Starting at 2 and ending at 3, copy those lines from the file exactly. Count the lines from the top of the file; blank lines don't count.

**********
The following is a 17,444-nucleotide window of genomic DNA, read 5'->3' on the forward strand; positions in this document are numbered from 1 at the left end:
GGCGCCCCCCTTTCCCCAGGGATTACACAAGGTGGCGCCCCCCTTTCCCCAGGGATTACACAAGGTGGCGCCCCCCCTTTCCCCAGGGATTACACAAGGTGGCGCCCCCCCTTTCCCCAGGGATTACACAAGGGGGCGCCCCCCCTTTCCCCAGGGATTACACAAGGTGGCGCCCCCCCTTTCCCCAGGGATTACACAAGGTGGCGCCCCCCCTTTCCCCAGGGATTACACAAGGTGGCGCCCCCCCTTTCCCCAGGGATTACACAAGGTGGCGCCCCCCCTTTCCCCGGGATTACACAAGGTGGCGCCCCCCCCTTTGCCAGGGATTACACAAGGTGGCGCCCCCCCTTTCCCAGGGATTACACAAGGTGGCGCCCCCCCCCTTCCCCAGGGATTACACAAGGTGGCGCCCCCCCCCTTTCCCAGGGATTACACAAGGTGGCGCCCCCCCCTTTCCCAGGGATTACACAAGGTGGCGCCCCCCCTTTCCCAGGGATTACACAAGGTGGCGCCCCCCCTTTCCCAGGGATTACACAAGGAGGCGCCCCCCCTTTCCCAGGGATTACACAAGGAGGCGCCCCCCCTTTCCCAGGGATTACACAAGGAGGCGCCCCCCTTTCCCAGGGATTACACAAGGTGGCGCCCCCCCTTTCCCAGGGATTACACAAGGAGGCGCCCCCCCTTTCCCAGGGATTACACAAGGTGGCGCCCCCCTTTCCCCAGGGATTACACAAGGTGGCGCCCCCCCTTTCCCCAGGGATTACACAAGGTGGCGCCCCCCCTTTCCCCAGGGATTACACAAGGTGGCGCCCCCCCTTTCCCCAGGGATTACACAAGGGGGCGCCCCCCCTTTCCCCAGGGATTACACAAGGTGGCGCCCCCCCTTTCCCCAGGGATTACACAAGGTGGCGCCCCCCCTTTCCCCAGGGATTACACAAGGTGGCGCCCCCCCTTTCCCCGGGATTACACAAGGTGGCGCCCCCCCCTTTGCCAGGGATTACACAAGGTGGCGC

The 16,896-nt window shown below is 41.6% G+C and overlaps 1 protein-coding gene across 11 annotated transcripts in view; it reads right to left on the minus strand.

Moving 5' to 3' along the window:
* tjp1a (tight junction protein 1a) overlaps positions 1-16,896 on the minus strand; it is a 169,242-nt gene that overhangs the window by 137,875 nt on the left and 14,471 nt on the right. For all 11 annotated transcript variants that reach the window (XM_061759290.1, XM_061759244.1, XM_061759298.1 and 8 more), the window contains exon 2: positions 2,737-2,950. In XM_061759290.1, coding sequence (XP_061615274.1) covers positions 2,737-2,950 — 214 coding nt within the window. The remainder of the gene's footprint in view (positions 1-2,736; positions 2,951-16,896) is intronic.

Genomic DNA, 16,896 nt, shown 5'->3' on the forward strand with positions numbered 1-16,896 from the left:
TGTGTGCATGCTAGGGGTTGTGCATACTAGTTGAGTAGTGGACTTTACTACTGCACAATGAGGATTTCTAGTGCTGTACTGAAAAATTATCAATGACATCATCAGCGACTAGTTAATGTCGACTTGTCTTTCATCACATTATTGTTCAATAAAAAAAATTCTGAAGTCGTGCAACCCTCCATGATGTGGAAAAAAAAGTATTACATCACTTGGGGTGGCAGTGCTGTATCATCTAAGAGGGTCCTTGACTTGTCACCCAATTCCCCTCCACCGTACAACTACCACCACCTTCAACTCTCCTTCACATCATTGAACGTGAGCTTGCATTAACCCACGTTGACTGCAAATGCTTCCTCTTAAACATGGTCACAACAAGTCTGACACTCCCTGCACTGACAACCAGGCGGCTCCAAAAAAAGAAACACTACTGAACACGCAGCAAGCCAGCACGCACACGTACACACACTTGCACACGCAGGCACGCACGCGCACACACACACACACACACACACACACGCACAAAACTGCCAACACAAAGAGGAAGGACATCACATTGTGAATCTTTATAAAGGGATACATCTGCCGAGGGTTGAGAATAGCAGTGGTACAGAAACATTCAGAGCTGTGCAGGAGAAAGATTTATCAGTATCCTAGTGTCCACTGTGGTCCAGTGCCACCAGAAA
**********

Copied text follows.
GGCGCCCCCCTTTCCCCAGGGATTACACAAGGTGGCGCCCCCCTTTCCCCAGGGATTACACAAGGTGGCGCCCCCCCTTTCCCCAGGGATTACACAAGGTGGCGCCCCCCCTTTCCCCAGGGATTACACAAGGGGGCGCCCCCCCTTTCCCCAGGGATTACACAAGGTGGCGCCCCCCCTTTCCCCAGGGATTACACAAGGTGGCGCCCCCCCTTTCCCCAGGGATTACACAAGGTGGCGCCCCCCCTTTCCCCAGGGATTACACAAGGTGGCGCCCCCCCTTTCCCCGGGATTACACAAGGTGGCGCCCCCCCCTTTGCCAGGGATTACACAAGGTGGCGCCCCCCCTTTCCCAGGGATTACACAAGGTGGCGCCCCCCCCCTTCCCCAGGGATTACACAAGGTGGCGCCCCCCCCCTTTCCCAGGGATTACACAAGGTGGCGCCCCCCCCTTTCCCAGGGATTACACAAGGTGGCGCCCCCCCTTTCCCAGGGATTACACAAGGTGGCGCCCCCCCTTTCCCAGGGATTACACAAGGAGGCGCCCCCCCTTTCCCAGGGATTACACAAGGAGGCGCCCCCCCTTTCCCAGGGATTACACAAGGAGGCGCCCCCCTTTCCCAGGGATTACACAAGGTGGCGCCCCCCCTTTCCCAGGGATTACACAAGGAGGCGCCCCCCCTTTCCCAGGGATTACACAAGGTGGCGCCCCCCTTTCCCCAGGGATTACACAAGGTGGCGCCCCCCCTTTCCCCAGGGATTACACAAGGTGGCGCCCCCCCTTTCCCCAGGGATTACACAAGGTGGCGCCCCCCCTTTCCCCAGGGATTACACAAGGGGGCGCCCCCCCTTTCCCCAGGGATTACACAAGGTGGCGCCCCCCCTTTCCCCAGGGATTACACAAGGTGGCGCCCCCCCTTTCCCCAGGGATTACACAAGGTGGCGCCCCCCCTTTCCCCGGGATTACACAAGGTGGCGCCCCCCCCTTTGCCAGGGATTACACAAGGTGGCGC

The 16,896-nt window shown below is 41.6% G+C and overlaps 1 protein-coding gene across 11 annotated transcripts in view; it reads right to left on the minus strand.